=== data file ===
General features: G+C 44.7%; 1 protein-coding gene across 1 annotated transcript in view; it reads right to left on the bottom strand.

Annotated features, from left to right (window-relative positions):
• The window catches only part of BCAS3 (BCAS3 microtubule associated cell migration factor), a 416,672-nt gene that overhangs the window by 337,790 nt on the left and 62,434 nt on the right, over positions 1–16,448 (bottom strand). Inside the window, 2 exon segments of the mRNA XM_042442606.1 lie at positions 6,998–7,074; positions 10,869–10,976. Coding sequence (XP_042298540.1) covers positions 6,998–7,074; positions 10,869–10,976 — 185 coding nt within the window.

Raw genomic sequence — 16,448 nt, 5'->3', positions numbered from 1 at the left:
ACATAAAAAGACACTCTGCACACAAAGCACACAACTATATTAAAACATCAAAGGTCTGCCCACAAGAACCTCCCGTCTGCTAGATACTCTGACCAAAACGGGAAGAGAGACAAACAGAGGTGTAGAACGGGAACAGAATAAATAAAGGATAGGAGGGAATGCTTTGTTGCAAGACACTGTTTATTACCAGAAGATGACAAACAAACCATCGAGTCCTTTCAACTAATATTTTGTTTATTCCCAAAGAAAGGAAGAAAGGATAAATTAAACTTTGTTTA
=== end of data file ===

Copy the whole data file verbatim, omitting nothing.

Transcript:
General features: G+C 44.7%; 1 protein-coding gene across 1 annotated transcript in view; it reads right to left on the bottom strand.

Annotated features, from left to right (window-relative positions):
• The window catches only part of BCAS3 (BCAS3 microtubule associated cell migration factor), a 416,672-nt gene that overhangs the window by 337,790 nt on the left and 62,434 nt on the right, over positions 1–16,448 (bottom strand). Inside the window, 2 exon segments of the mRNA XM_042442606.1 lie at positions 6,998–7,074; positions 10,869–10,976. Coding sequence (XP_042298540.1) covers positions 6,998–7,074; positions 10,869–10,976 — 185 coding nt within the window.

Raw genomic sequence — 16,448 nt, 5'->3', positions numbered from 1 at the left:
ACATAAAAAGACACTCTGCACACAAAGCACACAACTATATTAAAACATCAAAGGTCTGCCCACAAGAACCTCCCGTCTGCTAGATACTCTGACCAAAACGGGAAGAGAGACAAACAGAGGTGTAGAACGGGAACAGAATAAATAAAGGATAGGAGGGAATGCTTTGTTGCAAGACACTGTTTATTACCAGAAGATGACAAACAAACCATCGAGTCCTTTCAACTAATATTTTGTTTATTCCCAAAGAAAGGAAGAAAGGATAAATTAAACTTTGTTTA